Thursday, May 11, 2006

Mormonism as a tribe, Part 2: Tribalism as an instinctual road map to survival

If you've read my last post on Mormonism as a tribe, then we can move onto the next part of the series.

Tribal instincts lead towards survival of the individual and the group

Nature has provided each of us with a road map to survival: the tribal instinct. These instincts will lead us to work together in and for the group in order to live.

In the tribe, there are certain roles for certain people within the tribe. Each one has their place, and when they are working together, they achieve a level of survival for everyone involved.

Our tribal instincts help us survive

The human instinct towards tribalism is a form of evolution that has allowed us to stay alive. If you have two separate groups of animals, and one group works as a tribe and the other group works as lone individuals, you would see that tribe is able to overcome many aspects of their life much easier than they could if they were alone. The lone individuals have a harder time to overcome obstacles because they have to be a jack of all trades, which means they won't be able to specialize in an area because they are so busy trying to do everything themselves.

Tribalism is very similar to specialization in our market economy. In the market economy, you have individuals that specialize in certain areas, which they will then be able to profit from because they trade their specialty for the specialty of another individual. And by that trade, they both are benefited. In the same way, human animals have specialized in areas that will best serve themselves and then the tribe. For instance, there may be a man that is very good at understanding the emotional side of life, i.e., feelings, emotions, nuances, but he has a hard time making decisions that are not deep in emotion.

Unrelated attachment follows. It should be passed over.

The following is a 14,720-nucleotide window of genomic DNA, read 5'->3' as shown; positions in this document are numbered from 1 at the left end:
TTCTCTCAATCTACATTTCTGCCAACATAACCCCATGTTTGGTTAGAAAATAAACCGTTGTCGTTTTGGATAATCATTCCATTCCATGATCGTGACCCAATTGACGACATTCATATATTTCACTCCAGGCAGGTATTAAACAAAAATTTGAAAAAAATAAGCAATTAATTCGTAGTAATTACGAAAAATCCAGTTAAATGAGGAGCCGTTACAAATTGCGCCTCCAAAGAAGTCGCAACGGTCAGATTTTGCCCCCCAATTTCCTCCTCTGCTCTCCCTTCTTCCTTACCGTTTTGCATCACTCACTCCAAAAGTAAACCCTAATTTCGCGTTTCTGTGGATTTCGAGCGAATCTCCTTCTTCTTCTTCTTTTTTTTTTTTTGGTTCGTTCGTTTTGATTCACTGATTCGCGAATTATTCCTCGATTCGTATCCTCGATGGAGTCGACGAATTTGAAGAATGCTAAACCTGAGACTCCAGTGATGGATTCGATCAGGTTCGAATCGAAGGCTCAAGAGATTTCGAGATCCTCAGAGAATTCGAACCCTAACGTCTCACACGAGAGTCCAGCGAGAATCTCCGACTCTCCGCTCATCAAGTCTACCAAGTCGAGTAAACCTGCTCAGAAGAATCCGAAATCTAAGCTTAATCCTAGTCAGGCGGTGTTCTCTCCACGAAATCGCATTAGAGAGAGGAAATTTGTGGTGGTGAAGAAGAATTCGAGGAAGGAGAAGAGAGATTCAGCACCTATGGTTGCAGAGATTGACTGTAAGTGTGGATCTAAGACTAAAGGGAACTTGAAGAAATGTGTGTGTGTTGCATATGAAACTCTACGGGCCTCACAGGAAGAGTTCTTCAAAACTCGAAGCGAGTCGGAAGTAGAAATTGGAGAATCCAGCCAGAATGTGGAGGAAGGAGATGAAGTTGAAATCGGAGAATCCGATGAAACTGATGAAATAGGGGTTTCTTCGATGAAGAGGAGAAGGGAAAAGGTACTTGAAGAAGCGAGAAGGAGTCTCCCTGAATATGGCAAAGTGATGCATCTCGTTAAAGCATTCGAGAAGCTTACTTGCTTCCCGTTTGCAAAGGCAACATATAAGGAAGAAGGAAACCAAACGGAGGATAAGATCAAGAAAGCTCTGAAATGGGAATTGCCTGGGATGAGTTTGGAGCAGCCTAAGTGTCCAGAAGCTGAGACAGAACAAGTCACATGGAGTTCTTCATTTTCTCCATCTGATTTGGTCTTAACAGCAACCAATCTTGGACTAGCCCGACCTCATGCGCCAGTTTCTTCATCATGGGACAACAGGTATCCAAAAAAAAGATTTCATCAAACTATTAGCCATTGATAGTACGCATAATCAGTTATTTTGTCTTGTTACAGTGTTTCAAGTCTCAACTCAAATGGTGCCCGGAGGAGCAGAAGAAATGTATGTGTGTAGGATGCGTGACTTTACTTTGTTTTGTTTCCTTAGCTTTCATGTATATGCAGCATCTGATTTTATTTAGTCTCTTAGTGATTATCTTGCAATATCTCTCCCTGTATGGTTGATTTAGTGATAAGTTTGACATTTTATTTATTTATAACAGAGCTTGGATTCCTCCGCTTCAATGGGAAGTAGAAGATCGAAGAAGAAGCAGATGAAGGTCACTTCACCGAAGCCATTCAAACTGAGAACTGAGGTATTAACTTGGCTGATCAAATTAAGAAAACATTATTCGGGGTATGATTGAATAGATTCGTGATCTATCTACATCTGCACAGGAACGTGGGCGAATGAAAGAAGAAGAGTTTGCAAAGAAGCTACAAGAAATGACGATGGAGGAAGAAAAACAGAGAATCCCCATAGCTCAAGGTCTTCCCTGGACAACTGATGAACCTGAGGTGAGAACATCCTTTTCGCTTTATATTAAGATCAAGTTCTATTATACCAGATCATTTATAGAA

On the other hand, the chief is adept at making decisions based in the context of what is really going on; he's not emotional, he's rational. But because he's specialed in his rationality, he can't see parts of life that are emotional. Because of the formation of the tribe, he then can use the emotional man to make better decisions. He listens to the emotional man and a new part of life is exposed for him to understand in regards to certain decisions. Now, the chief benefits by having both the emotional and the rational. This works for all the parts of the tribe: the warriors specialize in defense and attack, the chief specializes in rational decisions, the emotional shaman specializes in emotion, etc.,

But what if your reality is all emotional? What if you don't have a chief to make rational decisions? Then you're tribe would be out of balance. You make your decisions in a world of emotion and not in a rational reality.

That's why it's important to understand the different roles of the tribe and to make sure the tribe is structured correctly; otherwise the decisions made by the tribe become dangerous as they swing too far to one side.


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